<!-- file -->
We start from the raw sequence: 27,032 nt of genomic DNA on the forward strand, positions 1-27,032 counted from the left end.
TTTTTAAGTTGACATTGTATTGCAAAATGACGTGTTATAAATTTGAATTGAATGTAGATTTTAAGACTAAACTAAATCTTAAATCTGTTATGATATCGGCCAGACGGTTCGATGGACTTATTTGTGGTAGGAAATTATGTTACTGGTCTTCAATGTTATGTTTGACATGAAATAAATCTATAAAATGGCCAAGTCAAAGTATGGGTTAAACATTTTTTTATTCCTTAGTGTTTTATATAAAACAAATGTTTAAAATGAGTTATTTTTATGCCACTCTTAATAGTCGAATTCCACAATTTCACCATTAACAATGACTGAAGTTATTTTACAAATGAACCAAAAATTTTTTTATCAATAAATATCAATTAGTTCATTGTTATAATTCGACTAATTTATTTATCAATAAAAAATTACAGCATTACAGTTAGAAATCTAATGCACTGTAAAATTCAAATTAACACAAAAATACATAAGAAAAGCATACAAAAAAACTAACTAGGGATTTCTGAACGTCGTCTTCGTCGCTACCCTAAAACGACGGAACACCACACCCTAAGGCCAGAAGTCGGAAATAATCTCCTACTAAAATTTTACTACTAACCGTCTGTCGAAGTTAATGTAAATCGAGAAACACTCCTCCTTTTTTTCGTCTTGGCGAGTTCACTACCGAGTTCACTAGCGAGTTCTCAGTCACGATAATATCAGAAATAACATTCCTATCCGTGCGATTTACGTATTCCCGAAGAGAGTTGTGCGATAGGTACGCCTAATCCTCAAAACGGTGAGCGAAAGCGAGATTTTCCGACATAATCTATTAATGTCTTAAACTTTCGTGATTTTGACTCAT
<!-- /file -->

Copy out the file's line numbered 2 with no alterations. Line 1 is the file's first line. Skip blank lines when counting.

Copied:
TTTTTAAGTTGACATTGTATTGCAAAATGACGTGTTATAAATTTGAATTGAATGTAGATTTTAAGACTAAACTAAATCTTAAATCTGTTATGATATCGGCCAGACGGTTCGATGGACTTATTTGTGGTAGGAAATTATGTTACTGGTCTTCAATGTTATGTTTGACATGAAATAAATCTATAAAATGGCCAAGTCAAAGTATGGGTTAAACATTTTTTTATTCCTTAGTGTTTTATATAAAACAAATGTTTAAAATGAGTTATTTTTATGCCACTCTTAATAGTCGAATTCCACAATTTCACCATTAACAATGACTGAAGTTATTTTACAAATGAACCAAAAATTTTTTTATCAATAAATATCAATTAGTTCATTGTTATAATTCGACTAATTTATTTATCAATAAAAAATTACAGCATTACAGTTAGAAATCTAATGCACTGTAAAATTCAAATTAACACAAAAATACATAAGAAAAGCATACAAAAAAACTAACTAGGGATTTCTGAACGTCGTCTTCGTCGCTACCCTAAAACGACGGAACACCACACCCTAAGGCCAGAAGTCGGAAATAATCTCCTACTAAAATTTTACTACTAACCGTCTGTCGAAGTTAATGTAAATCGAGAAACACTCCTCCTTTTTTTCGTCTTGGCGAGTTCACTACCGAGTTCACTAGCGAGTTCTCAGTCACGATAATATCAGAAATAACATTCCTATCCGTGCGATTTACGTATTCCCGAAGAGAGTTGTGCGATAGGTACGCCTAATCCTCAAAACGGTGAGCGAAAGCGAGATTTTCCGACATAATCTATTAATGTCTTAAACTTTCGTGATTTTGACTCAT